13 NOVEMBER 1999, Page 62

Cassius the defiant gladiator

Lucy Hughes-Hallett


In his prime Muhammad All was every- thing he claimed to be — the fastest, the greatest, the prettiest. As his doctor said, 'If someone came from another planet and said "Give us your best specimen" you'd give him Ali.' He was also, as David Rem- nick demonstrates in this historically sophisticated and splendidly entertaining book, an artist whose masterpiece was his own image, the auteur and star of a theatri- cally compelling, politically cogent specta- cle. The US army twice classified him as being too stupid to serve, but in Remnick's view in 1962, when he first turned profes- sional, he was 'the most self-aware 21-year- old in the country'.

He used that awareness in his fights and in the psychodramas which preceded and surrounded them. Remnick gives a riveting account of the weigh-in before his first fight against Sonny Liston, when Cassius Clay, as he then was, acted so mad, bad and dangerous that even his own team were unsure that he hadn't lost his sanity until they checked his blood pressure after- wards and realised how coolly he had planned the performance. He was equally astute, and equally audacious, in the way he responded to historical change and turned it to his own purposes. As he told Remnick, 'I had to prove you could be a new kind of black man.'

His two immediate predecessors as world heavyweight champion each represented one of the old kinds. It's not until nearly a third of the way through this book that Ali, as it were, enters the ring. The extended first section builds up to and describes the fight between Sonny Liston, the 'Bad Nig- ger', and Floyd Patterson, the 'Good' one. Liston was an illiterate criminal who was managed, like the majority of fighters at the time, by the Mafia. To the poet LeRoi Jones (and to nearly everyone else) he was 'the big black Negro in every white man's hallway, waiting to do him in'. Patterson, on the other hand, anxious and conciliato- ry, was the servile loser everybody liked. In describing them and their careers, and in particular their representation by the press, Remnick shows vividly in what kind of world a new contender had to operate.

As a boy Cassius Marcellus Clay was proud of his name. He loved the sound of it, and it evoked for him the grandeur and bloody heroics of antiquity: 'makes you think of the Coliseum and those Roman gladiators'. A few years later he had come to understand that gladiators were not glo- rious warriors but human chattels like his own forebears, and to see how he resem- bled them. 'Fighters are just brutes that come to entertain the rich white people. We're just like two slaves in that ring.' As Muhammad Ali, he defied those who had humiliated him. He wouldn't play the white man's fool any more than, when finally drafted, he would fight the white man's war.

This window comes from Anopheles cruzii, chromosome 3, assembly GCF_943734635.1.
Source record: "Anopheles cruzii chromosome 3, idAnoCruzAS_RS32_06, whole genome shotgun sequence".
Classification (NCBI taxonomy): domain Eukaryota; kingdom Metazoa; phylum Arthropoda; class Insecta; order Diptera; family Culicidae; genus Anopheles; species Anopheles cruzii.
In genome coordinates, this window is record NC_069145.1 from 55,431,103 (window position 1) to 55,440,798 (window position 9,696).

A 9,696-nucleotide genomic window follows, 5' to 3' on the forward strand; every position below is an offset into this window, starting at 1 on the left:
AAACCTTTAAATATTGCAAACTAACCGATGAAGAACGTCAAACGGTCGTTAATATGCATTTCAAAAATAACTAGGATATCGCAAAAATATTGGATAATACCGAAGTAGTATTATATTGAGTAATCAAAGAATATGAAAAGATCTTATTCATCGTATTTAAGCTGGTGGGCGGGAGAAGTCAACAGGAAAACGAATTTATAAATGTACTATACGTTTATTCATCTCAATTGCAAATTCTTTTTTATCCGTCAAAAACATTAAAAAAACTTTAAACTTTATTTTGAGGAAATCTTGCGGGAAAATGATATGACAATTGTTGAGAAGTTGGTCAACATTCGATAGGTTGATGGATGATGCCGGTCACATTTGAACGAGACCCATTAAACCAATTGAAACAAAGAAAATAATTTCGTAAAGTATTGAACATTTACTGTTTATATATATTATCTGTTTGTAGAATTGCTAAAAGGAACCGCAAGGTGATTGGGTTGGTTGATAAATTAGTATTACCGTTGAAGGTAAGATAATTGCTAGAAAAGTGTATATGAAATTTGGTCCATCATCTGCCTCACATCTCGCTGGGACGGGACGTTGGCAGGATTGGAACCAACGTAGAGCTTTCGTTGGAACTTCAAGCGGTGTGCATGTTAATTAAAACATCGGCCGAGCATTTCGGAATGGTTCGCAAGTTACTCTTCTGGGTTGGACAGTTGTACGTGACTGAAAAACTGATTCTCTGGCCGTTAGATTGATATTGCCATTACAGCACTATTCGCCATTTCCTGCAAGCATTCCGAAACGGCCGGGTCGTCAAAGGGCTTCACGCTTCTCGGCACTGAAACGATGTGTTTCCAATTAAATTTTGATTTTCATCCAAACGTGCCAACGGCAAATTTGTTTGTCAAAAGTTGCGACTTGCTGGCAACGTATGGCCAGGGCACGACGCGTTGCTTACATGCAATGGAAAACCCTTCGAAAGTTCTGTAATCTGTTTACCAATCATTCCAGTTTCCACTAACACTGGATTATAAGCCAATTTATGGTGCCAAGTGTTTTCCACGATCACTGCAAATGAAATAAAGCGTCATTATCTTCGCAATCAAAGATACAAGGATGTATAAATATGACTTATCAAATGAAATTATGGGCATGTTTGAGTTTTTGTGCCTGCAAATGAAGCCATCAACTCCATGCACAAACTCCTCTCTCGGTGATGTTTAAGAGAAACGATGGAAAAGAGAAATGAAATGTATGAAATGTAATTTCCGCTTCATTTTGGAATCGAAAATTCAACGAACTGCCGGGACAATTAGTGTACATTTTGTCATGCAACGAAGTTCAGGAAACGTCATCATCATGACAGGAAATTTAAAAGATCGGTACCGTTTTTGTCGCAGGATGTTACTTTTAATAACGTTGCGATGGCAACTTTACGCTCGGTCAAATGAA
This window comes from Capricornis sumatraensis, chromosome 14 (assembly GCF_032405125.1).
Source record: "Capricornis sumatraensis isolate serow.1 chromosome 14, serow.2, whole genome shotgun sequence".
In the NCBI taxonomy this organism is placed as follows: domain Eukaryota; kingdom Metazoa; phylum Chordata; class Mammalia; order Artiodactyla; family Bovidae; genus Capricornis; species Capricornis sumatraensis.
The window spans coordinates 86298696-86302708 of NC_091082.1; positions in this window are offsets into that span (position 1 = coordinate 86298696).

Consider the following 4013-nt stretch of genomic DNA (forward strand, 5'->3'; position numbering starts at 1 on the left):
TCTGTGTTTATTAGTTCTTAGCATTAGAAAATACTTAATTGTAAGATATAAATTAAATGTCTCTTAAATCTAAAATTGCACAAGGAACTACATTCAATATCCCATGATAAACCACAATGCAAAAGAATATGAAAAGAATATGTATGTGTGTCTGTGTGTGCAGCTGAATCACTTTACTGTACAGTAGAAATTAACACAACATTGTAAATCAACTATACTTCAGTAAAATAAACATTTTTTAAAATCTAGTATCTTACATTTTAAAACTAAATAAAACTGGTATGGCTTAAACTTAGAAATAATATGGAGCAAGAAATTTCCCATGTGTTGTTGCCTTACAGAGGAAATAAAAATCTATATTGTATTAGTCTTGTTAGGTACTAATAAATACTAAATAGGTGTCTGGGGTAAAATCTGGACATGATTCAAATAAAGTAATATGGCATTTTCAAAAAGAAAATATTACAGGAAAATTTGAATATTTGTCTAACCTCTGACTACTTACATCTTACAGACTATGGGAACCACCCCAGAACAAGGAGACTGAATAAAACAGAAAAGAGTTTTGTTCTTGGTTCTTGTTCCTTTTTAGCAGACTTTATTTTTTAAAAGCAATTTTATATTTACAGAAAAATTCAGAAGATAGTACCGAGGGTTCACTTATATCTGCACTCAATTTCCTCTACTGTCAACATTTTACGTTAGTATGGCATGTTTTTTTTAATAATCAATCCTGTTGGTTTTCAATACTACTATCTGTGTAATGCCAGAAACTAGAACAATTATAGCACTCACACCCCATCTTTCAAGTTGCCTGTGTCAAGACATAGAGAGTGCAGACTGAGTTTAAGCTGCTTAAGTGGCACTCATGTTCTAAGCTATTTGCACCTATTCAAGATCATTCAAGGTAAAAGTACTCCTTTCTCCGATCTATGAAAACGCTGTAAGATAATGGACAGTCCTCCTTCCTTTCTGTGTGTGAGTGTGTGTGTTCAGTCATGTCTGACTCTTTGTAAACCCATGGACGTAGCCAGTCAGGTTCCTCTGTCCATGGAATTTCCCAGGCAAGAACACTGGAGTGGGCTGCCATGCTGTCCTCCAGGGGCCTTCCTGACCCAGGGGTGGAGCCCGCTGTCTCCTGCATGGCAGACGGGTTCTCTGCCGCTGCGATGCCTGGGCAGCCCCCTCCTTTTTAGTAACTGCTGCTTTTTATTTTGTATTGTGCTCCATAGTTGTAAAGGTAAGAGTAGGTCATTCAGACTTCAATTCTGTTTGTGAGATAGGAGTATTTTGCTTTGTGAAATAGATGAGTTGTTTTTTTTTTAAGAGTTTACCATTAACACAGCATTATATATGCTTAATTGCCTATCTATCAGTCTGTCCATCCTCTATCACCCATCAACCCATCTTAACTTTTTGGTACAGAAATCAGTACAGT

Remnick wastes no paper arguing the rights and wrongs of boxing. He takes it as obvious that a sport in which two men strive to inflict brain damage on one anoth- er is 'indefensible', but he writes as though he loves it for all that. Similarly he refrains from comment on the Nation of Islam's bizarre mythology and repugnant political doctrines, noting only that for Muhammad Ali it offered a better form of protection than the Mafia afforded Liston, that it pro- vided him with a rhetoric appropriate to his political instincts, and that now he is a sick man, praying five times a day and thinking, as he told Remnick, 'about After', he has the serenity of one who believes he is going to Paradise.

'Some day they're going to write a blues song just for fighters,' said Sonny Liston, who died alone, probably murdered, when he was 38. Remnick opens and closes with the poignant image of Ali, his speech slowed by Parkinson's disease, endlessly watching and rewatching films of his own great fights. But this book, the main narra- tive of which ends in 1966, is not so much a blues as a fanfare. Written with casual elegance and cool wit, it adds up to a som- bre and subtly detailed account of the racial politics of mid-century America, but it also does full justice to the exhilarating true fairy-tale of Clay's prodigious rise. When he floored Liston in the first round of their second fight there were cries of 'fake' and 'foul', not so much because there was reason to doubt what had happened, but because once upon a time Clay/Ali was so beautiful, so unorthodox and so inso- lently brilliant that no one watching him could believe their eyes.